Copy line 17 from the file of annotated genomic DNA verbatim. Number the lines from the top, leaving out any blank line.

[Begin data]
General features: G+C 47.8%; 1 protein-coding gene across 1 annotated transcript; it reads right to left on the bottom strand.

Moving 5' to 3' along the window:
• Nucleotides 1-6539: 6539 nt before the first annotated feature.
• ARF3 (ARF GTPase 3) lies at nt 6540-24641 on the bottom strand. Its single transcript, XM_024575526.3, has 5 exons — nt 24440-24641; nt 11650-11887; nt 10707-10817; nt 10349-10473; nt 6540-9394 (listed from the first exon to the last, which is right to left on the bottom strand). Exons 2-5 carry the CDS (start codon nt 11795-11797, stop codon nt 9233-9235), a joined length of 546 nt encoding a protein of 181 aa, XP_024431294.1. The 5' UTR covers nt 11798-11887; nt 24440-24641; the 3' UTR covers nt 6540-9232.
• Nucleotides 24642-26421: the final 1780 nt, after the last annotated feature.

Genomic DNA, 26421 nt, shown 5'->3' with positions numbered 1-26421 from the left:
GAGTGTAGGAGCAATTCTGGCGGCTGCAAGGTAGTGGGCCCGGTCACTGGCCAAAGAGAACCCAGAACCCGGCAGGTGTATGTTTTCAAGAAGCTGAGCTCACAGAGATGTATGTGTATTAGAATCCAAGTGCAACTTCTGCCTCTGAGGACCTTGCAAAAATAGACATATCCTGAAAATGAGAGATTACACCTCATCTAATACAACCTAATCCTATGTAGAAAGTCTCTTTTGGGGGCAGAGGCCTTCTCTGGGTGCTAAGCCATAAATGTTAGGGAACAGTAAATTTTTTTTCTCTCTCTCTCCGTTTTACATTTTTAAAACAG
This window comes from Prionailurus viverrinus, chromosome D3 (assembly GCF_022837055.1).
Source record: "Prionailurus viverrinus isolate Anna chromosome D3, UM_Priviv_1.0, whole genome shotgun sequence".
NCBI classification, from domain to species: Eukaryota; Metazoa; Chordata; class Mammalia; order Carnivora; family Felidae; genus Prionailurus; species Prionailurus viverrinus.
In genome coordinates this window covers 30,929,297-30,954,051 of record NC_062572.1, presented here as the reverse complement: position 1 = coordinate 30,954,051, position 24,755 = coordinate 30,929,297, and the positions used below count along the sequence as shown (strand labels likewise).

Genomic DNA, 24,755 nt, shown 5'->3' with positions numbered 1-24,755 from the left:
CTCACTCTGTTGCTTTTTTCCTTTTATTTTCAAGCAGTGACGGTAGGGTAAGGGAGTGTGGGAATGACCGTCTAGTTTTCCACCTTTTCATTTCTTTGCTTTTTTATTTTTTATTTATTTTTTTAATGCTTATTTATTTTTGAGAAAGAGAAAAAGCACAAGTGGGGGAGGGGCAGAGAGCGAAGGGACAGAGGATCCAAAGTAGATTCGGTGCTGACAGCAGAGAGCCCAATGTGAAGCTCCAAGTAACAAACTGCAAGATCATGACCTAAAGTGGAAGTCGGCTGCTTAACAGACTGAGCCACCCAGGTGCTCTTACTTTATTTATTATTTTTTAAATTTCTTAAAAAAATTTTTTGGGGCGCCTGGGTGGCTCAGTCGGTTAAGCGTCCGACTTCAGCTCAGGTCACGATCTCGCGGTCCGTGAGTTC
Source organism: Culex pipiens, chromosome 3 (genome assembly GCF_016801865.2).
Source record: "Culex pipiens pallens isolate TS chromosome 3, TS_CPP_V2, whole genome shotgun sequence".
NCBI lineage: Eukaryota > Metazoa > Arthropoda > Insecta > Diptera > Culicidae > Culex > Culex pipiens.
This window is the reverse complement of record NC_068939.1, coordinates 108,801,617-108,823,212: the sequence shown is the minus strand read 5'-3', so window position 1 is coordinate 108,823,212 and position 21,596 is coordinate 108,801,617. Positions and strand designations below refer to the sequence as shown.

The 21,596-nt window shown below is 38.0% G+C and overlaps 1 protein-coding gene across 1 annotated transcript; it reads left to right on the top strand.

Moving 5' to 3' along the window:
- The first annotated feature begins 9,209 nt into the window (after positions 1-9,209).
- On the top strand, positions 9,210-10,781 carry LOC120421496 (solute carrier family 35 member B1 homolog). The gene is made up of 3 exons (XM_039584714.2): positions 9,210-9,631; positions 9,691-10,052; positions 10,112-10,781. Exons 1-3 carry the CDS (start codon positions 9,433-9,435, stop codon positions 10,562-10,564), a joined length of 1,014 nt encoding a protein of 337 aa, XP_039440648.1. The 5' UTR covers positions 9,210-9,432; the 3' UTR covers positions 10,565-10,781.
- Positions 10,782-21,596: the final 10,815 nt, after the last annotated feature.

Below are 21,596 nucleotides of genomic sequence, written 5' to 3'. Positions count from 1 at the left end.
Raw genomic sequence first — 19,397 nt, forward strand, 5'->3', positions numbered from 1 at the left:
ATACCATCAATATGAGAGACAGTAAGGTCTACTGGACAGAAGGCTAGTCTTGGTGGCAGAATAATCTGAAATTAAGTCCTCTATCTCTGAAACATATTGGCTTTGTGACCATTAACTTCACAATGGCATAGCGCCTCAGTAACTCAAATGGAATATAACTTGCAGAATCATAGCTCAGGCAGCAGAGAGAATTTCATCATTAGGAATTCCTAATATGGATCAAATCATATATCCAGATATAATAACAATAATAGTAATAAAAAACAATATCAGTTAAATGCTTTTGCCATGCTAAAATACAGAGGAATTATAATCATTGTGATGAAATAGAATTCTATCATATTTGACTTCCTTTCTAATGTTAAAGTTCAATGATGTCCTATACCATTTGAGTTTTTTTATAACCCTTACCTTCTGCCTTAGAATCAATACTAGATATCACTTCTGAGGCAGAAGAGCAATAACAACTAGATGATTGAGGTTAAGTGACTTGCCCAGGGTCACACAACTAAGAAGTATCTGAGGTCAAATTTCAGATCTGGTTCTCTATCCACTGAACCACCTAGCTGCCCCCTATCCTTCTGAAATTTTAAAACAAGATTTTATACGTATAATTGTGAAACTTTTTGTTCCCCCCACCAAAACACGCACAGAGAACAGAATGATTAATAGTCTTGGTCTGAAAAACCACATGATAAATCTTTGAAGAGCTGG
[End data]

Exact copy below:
This window is the reverse complement of record NC_068939.1, coordinates 108,801,617-108,823,212: the sequence shown is the minus strand read 5'-3', so window position 1 is coordinate 108,823,212 and position 21,596 is coordinate 108,801,617. Positions and strand designations below refer to the sequence as shown.